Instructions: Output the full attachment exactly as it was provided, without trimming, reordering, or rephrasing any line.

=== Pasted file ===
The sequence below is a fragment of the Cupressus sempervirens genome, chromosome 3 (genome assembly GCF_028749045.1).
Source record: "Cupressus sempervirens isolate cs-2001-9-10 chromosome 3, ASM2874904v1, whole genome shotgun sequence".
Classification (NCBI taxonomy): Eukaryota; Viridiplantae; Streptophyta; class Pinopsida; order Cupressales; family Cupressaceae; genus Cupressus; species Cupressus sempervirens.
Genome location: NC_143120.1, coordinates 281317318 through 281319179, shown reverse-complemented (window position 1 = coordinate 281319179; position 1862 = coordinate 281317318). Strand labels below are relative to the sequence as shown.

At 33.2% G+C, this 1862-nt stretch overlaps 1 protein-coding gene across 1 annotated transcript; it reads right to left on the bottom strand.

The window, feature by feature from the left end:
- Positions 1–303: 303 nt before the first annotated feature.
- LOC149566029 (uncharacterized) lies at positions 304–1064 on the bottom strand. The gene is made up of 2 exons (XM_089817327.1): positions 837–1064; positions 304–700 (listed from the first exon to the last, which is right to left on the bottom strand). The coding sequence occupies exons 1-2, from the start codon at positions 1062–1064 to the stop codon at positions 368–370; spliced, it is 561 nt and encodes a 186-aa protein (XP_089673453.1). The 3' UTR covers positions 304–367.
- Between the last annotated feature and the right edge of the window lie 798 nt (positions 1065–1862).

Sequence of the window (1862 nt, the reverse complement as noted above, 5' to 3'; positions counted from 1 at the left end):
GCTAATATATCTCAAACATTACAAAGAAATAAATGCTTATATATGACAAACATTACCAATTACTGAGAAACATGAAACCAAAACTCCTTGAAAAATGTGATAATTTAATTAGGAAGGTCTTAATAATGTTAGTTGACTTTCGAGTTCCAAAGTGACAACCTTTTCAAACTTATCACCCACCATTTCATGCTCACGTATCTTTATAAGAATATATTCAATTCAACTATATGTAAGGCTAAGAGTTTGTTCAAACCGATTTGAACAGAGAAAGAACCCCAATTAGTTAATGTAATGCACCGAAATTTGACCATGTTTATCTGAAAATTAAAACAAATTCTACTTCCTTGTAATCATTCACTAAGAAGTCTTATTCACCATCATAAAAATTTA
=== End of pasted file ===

The sequence below is a fragment of the Cupressus sempervirens genome, chromosome 3 (genome assembly GCF_028749045.1).
Source record: "Cupressus sempervirens isolate cs-2001-9-10 chromosome 3, ASM2874904v1, whole genome shotgun sequence".
Classification (NCBI taxonomy): Eukaryota; Viridiplantae; Streptophyta; class Pinopsida; order Cupressales; family Cupressaceae; genus Cupressus; species Cupressus sempervirens.
Genome location: NC_143120.1, coordinates 281317318 through 281319179, shown reverse-complemented (window position 1 = coordinate 281319179; position 1862 = coordinate 281317318). Strand labels below are relative to the sequence as shown.

At 33.2% G+C, this 1862-nt stretch overlaps 1 protein-coding gene across 1 annotated transcript; it reads right to left on the bottom strand.

The window, feature by feature from the left end:
- Positions 1–303: 303 nt before the first annotated feature.
- LOC149566029 (uncharacterized) lies at positions 304–1064 on the bottom strand. The gene is made up of 2 exons (XM_089817327.1): positions 837–1064; positions 304–700 (listed from the first exon to the last, which is right to left on the bottom strand). The coding sequence occupies exons 1-2, from the start codon at positions 1062–1064 to the stop codon at positions 368–370; spliced, it is 561 nt and encodes a 186-aa protein (XP_089673453.1). The 3' UTR covers positions 304–367.
- Between the last annotated feature and the right edge of the window lie 798 nt (positions 1065–1862).

Sequence of the window (1862 nt, the reverse complement as noted above, 5' to 3'; positions counted from 1 at the left end):
GCTAATATATCTCAAACATTACAAAGAAATAAATGCTTATATATGACAAACATTACCAATTACTGAGAAACATGAAACCAAAACTCCTTGAAAAATGTGATAATTTAATTAGGAAGGTCTTAATAATGTTAGTTGACTTTCGAGTTCCAAAGTGACAACCTTTTCAAACTTATCACCCACCATTTCATGCTCACGTATCTTTATAAGAATATATTCAATTCAACTATATGTAAGGCTAAGAGTTTGTTCAAACCGATTTGAACAGAGAAAGAACCCCAATTAGTTAATGTAATGCACCGAAATTTGACCATGTTTATCTGAAAATTAAAACAAATTCTACTTCCTTGTAATCATTCACTAAGAAGTCTTATTCACCATCATAAAAATTTA